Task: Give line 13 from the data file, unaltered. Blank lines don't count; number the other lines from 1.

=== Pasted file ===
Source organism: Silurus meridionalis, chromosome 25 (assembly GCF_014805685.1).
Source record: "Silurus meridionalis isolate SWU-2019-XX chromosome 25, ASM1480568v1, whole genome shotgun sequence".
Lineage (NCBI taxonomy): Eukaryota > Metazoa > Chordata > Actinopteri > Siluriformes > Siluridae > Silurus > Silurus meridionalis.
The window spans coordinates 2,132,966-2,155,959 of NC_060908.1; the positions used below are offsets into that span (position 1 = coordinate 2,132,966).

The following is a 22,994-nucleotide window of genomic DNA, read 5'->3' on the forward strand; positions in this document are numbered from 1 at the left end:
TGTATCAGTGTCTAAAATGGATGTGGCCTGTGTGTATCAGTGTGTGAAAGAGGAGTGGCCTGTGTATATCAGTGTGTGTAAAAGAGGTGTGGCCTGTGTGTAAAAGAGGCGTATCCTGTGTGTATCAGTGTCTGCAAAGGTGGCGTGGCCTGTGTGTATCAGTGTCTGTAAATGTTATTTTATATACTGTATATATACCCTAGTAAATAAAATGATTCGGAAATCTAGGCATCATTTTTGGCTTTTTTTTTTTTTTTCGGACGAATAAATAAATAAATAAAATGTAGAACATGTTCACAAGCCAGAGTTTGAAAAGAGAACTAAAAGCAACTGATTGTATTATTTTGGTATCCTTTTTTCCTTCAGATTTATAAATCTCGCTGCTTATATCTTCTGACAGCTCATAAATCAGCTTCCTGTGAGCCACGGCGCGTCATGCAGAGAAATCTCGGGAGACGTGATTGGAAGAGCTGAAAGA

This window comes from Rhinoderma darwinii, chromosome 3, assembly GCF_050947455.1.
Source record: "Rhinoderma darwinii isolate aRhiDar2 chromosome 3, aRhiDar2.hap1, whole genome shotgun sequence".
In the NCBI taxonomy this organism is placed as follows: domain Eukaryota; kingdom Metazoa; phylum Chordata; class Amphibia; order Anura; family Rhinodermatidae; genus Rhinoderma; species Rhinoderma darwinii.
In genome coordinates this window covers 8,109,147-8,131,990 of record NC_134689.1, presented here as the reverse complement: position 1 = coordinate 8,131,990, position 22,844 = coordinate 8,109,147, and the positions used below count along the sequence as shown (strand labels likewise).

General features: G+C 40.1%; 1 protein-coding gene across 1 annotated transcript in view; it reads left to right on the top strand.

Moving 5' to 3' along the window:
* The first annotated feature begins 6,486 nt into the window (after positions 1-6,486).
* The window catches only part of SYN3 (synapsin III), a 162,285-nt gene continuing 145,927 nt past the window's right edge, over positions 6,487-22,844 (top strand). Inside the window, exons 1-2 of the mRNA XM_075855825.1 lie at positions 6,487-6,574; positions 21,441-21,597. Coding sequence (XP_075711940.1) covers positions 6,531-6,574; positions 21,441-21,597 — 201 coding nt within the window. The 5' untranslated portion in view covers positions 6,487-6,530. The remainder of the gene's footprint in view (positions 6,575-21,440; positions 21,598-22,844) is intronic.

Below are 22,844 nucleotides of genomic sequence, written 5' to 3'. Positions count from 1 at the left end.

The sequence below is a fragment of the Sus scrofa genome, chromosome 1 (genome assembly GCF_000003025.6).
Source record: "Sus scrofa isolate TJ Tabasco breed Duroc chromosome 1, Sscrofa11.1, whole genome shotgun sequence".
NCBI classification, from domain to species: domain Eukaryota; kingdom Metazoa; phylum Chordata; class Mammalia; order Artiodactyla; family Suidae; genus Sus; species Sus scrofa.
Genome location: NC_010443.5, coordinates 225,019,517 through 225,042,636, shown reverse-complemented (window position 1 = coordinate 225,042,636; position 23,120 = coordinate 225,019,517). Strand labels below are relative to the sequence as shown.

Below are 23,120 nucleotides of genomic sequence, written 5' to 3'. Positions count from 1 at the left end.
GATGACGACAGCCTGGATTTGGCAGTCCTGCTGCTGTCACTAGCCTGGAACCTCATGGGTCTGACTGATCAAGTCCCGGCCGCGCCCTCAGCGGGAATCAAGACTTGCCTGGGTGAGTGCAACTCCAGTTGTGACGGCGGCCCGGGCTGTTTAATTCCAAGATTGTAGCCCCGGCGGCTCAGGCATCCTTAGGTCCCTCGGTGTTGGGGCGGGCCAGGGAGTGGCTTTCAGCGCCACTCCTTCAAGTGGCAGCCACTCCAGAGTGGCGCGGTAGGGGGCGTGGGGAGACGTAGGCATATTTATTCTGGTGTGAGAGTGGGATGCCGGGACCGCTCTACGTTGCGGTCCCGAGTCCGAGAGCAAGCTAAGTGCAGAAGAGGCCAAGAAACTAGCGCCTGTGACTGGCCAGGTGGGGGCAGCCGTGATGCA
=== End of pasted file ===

* The first annotated feature begins 6,486 nt into the window (after positions 1-6,486).